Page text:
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Shareholder Value - Essay Example

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Every business exists to make a profit while selling a product or service to customers willing to pay the right price. As the business remains profitable, it survives, and if its owners are ambitious and motivated, it grows, selling more products or services in its markets, hiring more employees, or using the profits to reward its owners or buy more assets.
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Download file to see previous pages Some strategic decisions (entering new markets, increasing sales capacity, etc.) need shareholder approval as these may require capital investments that affect profits, while most tactical marketing decisions (like advertisements, promotional campaigns, etc.) do not.
Since shareholders are after increasing the value of their investment (Shareholder Value or SHV), they want higher profits. Since profits result from how much the business sells and spends to generate those sales, it seems logical that SHV is a good framework for evaluating marketing decisions. This paper in effect analyzes the reasoning that making good and correct marketing decisions would increase profits and SHV.
Drucker (1955, p. 36) was among the first to argue that the purpose of a business is to create value for its owners by creating and keeping customers, and that marketing encompasses the entire business and must permeate all areas of the enterprise because it is what will create and keep customers.
Since then, academics and practitioners from Levitt (1960) to the American Marketing Association (AMA) have linked the marketing function with the concept of value - both to the business owners and to its customers. AMA (2004) defined marketing as "an organizational function and a set of processes for creating, communicating, and delivering value to customers and for managing customer relationships (customer value) in ways that benefit the organization and its stakeholders (shareholder value)."
Marketing therefore links two areas where value is created: customer value that leads to shareholder value.
Marketing is a complex activity that aims to satisfy people outside (customers) in order to satisfy the people inside (shareholders, managers, and employees) the business, and not the other way around. Since customers are satisfied if the business makes the right strategic and tactical marketing decisions, the customers buy what the business sells, and enough profits will come to keep everyone happy, at least in theory.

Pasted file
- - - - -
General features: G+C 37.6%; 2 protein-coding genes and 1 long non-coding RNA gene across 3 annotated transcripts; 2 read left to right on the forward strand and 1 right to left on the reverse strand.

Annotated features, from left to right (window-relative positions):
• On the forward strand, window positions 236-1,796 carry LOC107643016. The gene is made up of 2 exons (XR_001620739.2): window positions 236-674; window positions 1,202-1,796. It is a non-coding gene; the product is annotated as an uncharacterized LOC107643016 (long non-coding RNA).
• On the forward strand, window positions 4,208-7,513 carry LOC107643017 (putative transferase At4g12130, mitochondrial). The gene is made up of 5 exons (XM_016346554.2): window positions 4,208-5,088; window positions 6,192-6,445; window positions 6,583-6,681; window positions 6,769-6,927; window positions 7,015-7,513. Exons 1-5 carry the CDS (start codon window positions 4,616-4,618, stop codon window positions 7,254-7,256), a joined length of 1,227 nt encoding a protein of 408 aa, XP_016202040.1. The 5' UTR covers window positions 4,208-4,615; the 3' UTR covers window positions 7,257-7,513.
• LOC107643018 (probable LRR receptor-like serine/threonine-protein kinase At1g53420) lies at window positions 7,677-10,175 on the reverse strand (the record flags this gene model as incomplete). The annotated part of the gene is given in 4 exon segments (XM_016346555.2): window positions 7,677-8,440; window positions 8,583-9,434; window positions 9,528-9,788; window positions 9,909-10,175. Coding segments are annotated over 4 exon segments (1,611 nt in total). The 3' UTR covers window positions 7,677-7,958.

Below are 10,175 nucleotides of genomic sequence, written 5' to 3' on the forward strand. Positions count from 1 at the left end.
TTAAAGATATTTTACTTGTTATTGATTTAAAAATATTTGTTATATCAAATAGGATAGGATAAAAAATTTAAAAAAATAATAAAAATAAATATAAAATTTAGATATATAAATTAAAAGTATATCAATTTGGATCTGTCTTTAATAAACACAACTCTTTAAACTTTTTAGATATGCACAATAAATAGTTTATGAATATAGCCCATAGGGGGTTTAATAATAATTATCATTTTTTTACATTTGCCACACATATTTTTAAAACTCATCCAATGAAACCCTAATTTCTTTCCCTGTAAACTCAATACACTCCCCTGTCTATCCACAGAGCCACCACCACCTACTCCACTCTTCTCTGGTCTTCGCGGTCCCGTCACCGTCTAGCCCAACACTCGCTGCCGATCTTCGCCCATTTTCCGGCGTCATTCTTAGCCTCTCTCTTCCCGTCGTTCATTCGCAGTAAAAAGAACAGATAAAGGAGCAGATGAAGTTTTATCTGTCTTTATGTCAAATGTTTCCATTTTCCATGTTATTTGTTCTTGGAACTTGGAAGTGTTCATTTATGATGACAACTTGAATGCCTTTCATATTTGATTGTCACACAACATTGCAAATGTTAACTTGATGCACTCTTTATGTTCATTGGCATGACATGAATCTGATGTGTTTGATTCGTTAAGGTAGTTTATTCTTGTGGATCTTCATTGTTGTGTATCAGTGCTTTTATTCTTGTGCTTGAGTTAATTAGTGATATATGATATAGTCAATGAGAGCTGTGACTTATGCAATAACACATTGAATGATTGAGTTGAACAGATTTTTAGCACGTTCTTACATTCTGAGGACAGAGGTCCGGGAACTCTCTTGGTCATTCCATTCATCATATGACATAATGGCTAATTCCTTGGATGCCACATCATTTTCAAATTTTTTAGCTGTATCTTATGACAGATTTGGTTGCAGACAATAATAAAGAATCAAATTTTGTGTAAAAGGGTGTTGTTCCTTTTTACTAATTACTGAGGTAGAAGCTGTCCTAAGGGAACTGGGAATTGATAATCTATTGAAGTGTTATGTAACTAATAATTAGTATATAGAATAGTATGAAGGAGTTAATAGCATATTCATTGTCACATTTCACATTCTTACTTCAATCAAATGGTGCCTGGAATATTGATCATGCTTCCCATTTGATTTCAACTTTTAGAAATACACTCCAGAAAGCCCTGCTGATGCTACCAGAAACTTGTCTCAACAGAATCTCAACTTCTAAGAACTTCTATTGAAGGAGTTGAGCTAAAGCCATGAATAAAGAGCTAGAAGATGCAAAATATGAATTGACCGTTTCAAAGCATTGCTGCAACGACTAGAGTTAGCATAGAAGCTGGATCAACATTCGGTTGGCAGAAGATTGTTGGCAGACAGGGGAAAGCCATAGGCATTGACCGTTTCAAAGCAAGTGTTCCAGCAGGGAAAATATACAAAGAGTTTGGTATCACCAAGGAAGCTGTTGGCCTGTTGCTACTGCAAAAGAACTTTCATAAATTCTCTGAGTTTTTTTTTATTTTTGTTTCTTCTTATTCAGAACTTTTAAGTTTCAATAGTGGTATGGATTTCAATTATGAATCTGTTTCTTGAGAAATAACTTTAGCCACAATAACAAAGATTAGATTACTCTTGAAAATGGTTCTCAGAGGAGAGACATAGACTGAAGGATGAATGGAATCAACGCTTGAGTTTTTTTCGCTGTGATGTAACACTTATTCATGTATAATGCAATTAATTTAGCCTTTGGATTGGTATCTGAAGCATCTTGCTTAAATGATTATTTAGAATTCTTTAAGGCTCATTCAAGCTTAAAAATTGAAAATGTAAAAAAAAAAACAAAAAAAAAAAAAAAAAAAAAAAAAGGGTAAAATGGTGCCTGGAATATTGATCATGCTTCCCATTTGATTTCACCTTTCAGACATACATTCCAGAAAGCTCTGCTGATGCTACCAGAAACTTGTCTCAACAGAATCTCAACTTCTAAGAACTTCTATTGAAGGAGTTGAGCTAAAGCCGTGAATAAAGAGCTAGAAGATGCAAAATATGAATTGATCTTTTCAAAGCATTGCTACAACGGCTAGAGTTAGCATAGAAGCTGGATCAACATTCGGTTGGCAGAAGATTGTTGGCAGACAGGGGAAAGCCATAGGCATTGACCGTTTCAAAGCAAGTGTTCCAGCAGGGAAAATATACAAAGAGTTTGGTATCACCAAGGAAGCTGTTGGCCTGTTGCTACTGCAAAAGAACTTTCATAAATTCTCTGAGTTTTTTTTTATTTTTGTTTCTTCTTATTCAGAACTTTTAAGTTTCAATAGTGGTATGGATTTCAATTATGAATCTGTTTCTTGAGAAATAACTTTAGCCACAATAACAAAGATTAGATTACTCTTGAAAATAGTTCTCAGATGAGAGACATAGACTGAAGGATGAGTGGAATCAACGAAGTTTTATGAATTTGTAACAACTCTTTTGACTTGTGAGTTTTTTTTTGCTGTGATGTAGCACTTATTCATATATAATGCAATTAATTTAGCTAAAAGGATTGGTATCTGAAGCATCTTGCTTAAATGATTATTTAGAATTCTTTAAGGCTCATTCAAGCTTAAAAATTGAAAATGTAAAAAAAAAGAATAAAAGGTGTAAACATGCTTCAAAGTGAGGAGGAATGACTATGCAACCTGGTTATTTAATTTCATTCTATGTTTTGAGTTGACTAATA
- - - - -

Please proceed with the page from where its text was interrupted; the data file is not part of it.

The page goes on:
Marketing decisions used to be simple and easy to make: find out what customers need, what price they are willing to pay for it, make the product, and sell it to them.
Friedman (2004) argued that the age of mass production after the War was more about selling than marketing, but as the world became affluent and globalized, customer needs and wants became more sophisticated, business competition intensified, and meeting market needs became more scientific and complex and considered not only what customers want now but also what they would want in the future (Achrol, 1991).
Thus, marketing decisions came to be classified as long-term (or strategic) and short-term (or tactical) depending on their impact on the business. Strategic marketing decisions took into account making an accurate (or close to it) prediction of what products would be demanded by customers in the future, and how much they are willing to pay for them, so that the business would not only decrease their profits and the rate at which profits are growing, but continue to compete and grow.
Strategic marketing includes long-term decisions, aside from knowing what the present market would need and want in the future, about discovering new customers for present products, deciding on which new markets to enter, how much profits each market could generate and how much of that profit the ...Download file to see next pagesRead More
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